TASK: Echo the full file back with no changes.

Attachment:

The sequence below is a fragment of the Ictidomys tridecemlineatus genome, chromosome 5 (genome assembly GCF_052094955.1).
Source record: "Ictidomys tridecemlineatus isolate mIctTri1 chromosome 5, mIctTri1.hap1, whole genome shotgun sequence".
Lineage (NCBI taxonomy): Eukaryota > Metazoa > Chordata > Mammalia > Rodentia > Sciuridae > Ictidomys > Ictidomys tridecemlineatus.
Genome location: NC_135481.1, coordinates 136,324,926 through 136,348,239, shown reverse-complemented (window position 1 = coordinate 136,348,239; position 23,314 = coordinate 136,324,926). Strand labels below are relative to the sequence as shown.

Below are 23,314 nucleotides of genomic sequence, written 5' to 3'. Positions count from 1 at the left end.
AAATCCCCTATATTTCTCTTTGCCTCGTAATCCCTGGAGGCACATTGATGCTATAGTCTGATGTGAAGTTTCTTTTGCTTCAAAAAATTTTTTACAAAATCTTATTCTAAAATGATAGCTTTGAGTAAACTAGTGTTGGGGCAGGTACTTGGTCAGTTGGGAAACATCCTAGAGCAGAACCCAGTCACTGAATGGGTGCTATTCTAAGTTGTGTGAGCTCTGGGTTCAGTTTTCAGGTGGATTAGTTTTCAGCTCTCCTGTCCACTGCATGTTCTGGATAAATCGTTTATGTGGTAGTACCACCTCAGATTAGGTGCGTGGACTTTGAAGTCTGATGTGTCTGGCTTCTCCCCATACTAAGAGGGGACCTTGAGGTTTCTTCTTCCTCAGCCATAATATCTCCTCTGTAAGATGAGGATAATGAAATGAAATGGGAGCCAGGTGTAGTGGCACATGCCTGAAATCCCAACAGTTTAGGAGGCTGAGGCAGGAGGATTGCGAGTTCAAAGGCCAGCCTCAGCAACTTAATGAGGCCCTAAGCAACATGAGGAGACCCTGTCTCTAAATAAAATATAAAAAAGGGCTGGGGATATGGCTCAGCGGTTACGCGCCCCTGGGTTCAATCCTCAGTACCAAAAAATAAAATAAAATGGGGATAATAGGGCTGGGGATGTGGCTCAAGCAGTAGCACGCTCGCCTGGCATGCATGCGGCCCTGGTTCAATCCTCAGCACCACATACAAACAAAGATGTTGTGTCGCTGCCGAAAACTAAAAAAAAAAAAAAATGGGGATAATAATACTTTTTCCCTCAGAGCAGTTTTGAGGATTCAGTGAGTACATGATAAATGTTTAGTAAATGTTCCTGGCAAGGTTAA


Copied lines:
The sequence below is a fragment of the Ictidomys tridecemlineatus genome, chromosome 5 (genome assembly GCF_052094955.1).
Source record: "Ictidomys tridecemlineatus isolate mIctTri1 chromosome 5, mIctTri1.hap1, whole genome shotgun sequence".
Lineage (NCBI taxonomy): Eukaryota > Metazoa > Chordata > Mammalia > Rodentia > Sciuridae > Ictidomys > Ictidomys tridecemlineatus.
Genome location: NC_135481.1, coordinates 136,324,926 through 136,348,239, shown reverse-complemented (window position 1 = coordinate 136,348,239; position 23,314 = coordinate 136,324,926). Strand labels below are relative to the sequence as shown.

Below are 23,314 nucleotides of genomic sequence, written 5' to 3'. Positions count from 1 at the left end.
AAATCCCCTATATTTCTCTTTGCCTCGTAATCCCTGGAGGCACATTGATGCTATAGTCTGATGTGAAGTTTCTTTTGCTTCAAAAAATTTTTTACAAAATCTTATTCTAAAATGATAGCTTTGAGTAAACTAGTGTTGGGGCAGGTACTTGGTCAGTTGGGAAACATCCTAGAGCAGAACCCAGTCACTGAATGGGTGCTATTCTAAGTTGTGTGAGCTCTGGGTTCAGTTTTCAGGTGGATTAGTTTTCAGCTCTCCTGTCCACTGCATGTTCTGGATAAATCGTTTATGTGGTAGTACCACCTCAGATTAGGTGCGTGGACTTTGAAGTCTGATGTGTCTGGCTTCTCCCCATACTAAGAGGGGACCTTGAGGTTTCTTCTTCCTCAGCCATAATATCTCCTCTGTAAGATGAGGATAATGAAATGAAATGGGAGCCAGGTGTAGTGGCACATGCCTGAAATCCCAACAGTTTAGGAGGCTGAGGCAGGAGGATTGCGAGTTCAAAGGCCAGCCTCAGCAACTTAATGAGGCCCTAAGCAACATGAGGAGACCCTGTCTCTAAATAAAATATAAAAAAGGGCTGGGGATATGGCTCAGCGGTTACGCGCCCCTGGGTTCAATCCTCAGTACCAAAAAATAAAATAAAATGGGGATAATAGGGCTGGGGATGTGGCTCAAGCAGTAGCACGCTCGCCTGGCATGCATGCGGCCCTGGTTCAATCCTCAGCACCACATACAAACAAAGATGTTGTGTCGCTGCCGAAAACTAAAAAAAAAAAAAAATGGGGATAATAATACTTTTTCCCTCAGAGCAGTTTTGAGGATTCAGTGAGTACATGATAAATGTTTAGTAAATGTTCCTGGCAAGGTTAA